Oct. 8, 2015 09:00 PM EDT Reads: 118
Mobile messaging has been a popular communication channel for more than 20 years. Finnish engineer Matti Makkonen invented the idea for SMS (Short Message Service) in 1984, making his vision a reality on December 3, 1992 by sending the first message ("Happy Christmas") from a PC to a cell phone. Since then, the technology has evolved immensely, from both a technology standpoint, and in our everyday uses for it. Originally used for person-to-person (P2P) communication, i.e., Sally sends a text message to Betty – mobile messaging now offers tremendous value to businesses for customer and empl...
Oct. 8, 2015 05:30 PM EDT Reads: 233
Can call centers hang up the phones for good? Intuitive Solutions did. WebRTC enabled this contact center provider to eliminate antiquated telephony and desktop phone infrastructure with a pure web-based solution, allowing them to expand beyond brick-and-mortar confines to a home-based agent model. It also ensured scalability and better service for customers, including MUY! Companies, one of the country's largest franchise restaurant companies with 232 Pizza Hut locations. This is one example of WebRTC adoption today, but the potential is limitless when powered by IoT.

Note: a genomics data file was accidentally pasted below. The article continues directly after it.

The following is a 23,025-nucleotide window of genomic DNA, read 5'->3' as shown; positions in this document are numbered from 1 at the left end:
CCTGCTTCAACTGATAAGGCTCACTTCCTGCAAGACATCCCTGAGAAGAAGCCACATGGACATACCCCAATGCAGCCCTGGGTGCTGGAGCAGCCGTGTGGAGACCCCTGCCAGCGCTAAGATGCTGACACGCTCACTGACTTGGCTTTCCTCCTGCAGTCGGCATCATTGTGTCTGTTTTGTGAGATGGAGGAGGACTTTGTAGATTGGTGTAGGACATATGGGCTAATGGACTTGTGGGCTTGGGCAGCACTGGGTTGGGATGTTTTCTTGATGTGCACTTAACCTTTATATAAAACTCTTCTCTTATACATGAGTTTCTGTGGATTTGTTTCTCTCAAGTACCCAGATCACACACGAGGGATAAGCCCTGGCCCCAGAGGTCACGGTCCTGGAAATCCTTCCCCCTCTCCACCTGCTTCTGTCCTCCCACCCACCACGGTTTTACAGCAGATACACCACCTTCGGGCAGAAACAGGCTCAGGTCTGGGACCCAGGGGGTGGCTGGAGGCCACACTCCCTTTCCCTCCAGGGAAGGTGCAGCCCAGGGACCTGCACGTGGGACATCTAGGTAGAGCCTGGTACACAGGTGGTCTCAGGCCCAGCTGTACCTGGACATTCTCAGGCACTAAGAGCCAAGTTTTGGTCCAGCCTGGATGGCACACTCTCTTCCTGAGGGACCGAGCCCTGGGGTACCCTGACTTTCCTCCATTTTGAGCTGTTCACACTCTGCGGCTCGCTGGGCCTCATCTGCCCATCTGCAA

Oct. 8, 2015 04:30 PM EDT Reads: 7,472
You have your devices and your data, but what about the rest of your Internet of Things story? Two popular classes of technologies that nicely handle the Big Data analytics for Internet of Things are Apache Hadoop and NoSQL. Hadoop is designed for parallelizing analytical work across many servers and is ideal for the massive data volumes you create with IoT devices. NoSQL databases such as Apache HBase are ideal for storing and retrieving IoT data as “time series data.”
Oct. 8, 2015 02:45 PM EDT Reads: 499
Clearly the way forward is to move to cloud be it bare metal, VMs or containers. One aspect of the current public clouds that is slowing this cloud migration is cloud lock-in. Every cloud vendor is trying to make it very difficult to move out once a customer has chosen their cloud. In his session at 17th Cloud Expo, Naveen Nimmu, CEO of Clouber, Inc., will advocate that making the inter-cloud migration as simple as changing airlines would help the entire industry to quickly adopt the cloud without worrying about any lock-in fears. In fact by having standard APIs for IaaS would help PaaS expl...
Oct. 8, 2015 02:30 PM EDT Reads: 655